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“Freshening up and changing her clothes.”
“I like her. She’s nice.”
Daniel smiled. He’d been right about his mother liking Sabrina. “Yes, she is.”
“She’s different, too.”
He froze with his hand poised above the salad bowl. His mother was good at reading people. “How so?”
“Well, she’s not like Audrey, that’s for sure.”
Breathing a sigh of relief, he nodded in agreement. “No, she’s not.” And he was glad for it. Sabrina was warm and affectionate, compassionate and sweet. Audrey possessed none of these qualities.
“You know, I was surprised when I heard that you and Audrey broke up. I didn’t realize you two were having problems.”
“I caught her in bed with my attorney. I’d say that was a pretty big problem, Mom.”
“Oh? Well, that explains that. Can’t say that I’m sorry about Audrey being out of your life. You know that I would have never said anything if you were still with her, but I was never very fond of that woman.”
“I know, Mom, I could tell.”
“But I was hiding my feelings,” his mother insisted.
He chuckled. “You’re not very good at hiding your feelings, Mom. Has Dad never told you that?”
She shook her head, laughing. “Anyway.” She pointed her finger up toward the ceiling. “Sabrina is a keeper.”
Daniel smiled. “I know.” And he was relieved that his mother thought so too. His mother’s opinion was important to him because he knew she wanted only the best for him.
“Good. So does that mean you’re going to work less now and concentrate on your private life more, perhaps work on producing a bambino? I’m not getting any younger, Daniel, and if you want me to babysit, you’d better do something about this quickly. Don’t mess this one up.”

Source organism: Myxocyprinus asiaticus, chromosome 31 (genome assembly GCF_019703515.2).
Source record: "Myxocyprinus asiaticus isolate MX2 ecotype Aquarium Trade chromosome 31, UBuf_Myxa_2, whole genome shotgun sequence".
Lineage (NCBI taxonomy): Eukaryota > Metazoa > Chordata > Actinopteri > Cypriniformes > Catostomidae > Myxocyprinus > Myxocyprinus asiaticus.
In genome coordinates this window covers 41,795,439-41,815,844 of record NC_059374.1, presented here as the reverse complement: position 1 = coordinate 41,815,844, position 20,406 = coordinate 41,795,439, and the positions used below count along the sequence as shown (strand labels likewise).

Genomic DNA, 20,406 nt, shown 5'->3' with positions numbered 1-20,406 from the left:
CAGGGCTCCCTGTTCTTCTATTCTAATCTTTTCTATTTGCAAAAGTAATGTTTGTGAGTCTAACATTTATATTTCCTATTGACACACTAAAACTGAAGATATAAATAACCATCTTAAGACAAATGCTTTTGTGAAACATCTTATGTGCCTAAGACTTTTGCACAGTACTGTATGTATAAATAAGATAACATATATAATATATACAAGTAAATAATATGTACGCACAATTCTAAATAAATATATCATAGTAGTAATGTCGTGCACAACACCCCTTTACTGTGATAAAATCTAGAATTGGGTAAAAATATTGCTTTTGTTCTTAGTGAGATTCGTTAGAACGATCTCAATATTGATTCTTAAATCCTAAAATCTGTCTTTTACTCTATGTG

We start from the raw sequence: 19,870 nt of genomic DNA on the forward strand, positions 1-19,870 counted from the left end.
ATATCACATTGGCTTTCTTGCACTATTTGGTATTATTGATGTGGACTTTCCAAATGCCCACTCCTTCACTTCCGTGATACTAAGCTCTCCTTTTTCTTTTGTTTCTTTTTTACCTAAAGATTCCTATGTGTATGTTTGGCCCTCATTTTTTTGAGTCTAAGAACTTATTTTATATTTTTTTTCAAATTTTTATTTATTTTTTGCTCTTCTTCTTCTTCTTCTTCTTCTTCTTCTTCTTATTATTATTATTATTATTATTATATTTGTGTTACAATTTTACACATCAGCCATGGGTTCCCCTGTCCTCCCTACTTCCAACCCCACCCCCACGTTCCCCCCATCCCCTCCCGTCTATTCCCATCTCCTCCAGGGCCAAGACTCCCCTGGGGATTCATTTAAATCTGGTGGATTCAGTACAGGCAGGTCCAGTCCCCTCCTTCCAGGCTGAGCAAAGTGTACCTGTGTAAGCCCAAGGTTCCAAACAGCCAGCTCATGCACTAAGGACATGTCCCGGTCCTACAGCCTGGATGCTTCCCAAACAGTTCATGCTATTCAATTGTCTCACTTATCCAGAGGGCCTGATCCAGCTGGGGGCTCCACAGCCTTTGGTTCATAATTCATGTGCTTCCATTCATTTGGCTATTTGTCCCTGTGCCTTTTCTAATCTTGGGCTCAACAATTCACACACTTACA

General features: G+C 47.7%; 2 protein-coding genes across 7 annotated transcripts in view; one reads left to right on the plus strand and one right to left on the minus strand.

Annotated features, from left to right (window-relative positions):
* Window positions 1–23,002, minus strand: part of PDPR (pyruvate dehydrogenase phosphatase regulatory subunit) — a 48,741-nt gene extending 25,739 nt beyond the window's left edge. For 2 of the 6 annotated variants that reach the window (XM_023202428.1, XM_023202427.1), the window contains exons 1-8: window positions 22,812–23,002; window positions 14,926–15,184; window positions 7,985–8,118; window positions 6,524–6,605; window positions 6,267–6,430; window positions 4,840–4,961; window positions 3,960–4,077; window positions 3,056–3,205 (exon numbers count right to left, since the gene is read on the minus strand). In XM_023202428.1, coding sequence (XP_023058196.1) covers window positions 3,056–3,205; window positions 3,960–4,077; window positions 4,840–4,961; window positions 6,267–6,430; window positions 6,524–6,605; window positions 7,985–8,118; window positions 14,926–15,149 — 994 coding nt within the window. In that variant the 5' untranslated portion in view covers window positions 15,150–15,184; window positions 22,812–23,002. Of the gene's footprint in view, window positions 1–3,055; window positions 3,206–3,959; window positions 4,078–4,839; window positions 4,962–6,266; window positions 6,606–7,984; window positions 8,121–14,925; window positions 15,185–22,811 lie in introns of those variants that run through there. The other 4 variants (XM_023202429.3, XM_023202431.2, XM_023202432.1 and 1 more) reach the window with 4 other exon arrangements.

As usual, his mother was right. He was working too much, and it created problems with Sabrina. He’d neglected her during the past week. He had to stop working so much. He couldn’t make the same mistake he’d made with his previous girlfriends.
This time he was in for the real thing, the long haul. He would have to work at being a couple, at taking her wishes into consideration, and at devoting less time to things that didn’t matter as much as Sabrina. It wasn’t something that came easy to him. After all, he’d spent the last ten years building his business and devoting every single minute to making it into what it was now, a thriving enterprise that generated more money that he could have ever dreamed off. But what was his money really worth if he couldn’t buy himself time with the one person who was most important in his life? The money wouldn’t keep him warm at night like Sabrina did. He knew that. Now he had to act on it and be the attentive man she needed.
“I won’t mess it up, Mom. I swear.”
She turned to him and pointed a sauce-covered spoon at him. “So you’re thinking of a future with her?”
He hesitated. “We haven’t been dating that long. I honestly haven’t given it much thought,” he lied.
He’d thought about it, but he knew he couldn’t take this step yet. Sabrina wasn’t ready. Neither was he. They had to first get used to living together before they could make such a commitment. But he would do his best to make sure they got used to living together as quickly as possible. And the more things they did as a couple, the faster they would get used to each other. Spending this weekend with his parents, away from work, was a good start.
“Well, I think you should.”
Daniel laughed. Of course she’d say that. She wanted a grandchild.
“And your mother is always right. Right, dear?” she hollered to his father, who at this moment entered the kitchen.
“Yes, dear, whatever you say,” his father responded.
Daniel simply smiled. It felt good to be home.
The following morning after breakfast, Sabrina got up from the table and carried the dirty plates to the sink, when she heard James address Daniel, “How about a round of golf?”
“If you’re up for the challenge, I am,” Daniel answered immediately.
Sabrina spun around, panic already spreading over her back. He was going to leave her here alone? She caught his look and tried to wordlessly convey her concern to him.
His eyes connected with hers, casting her a reassuring look. “We’ll be gone for only a couple of hours. We’ll play only a few holes.”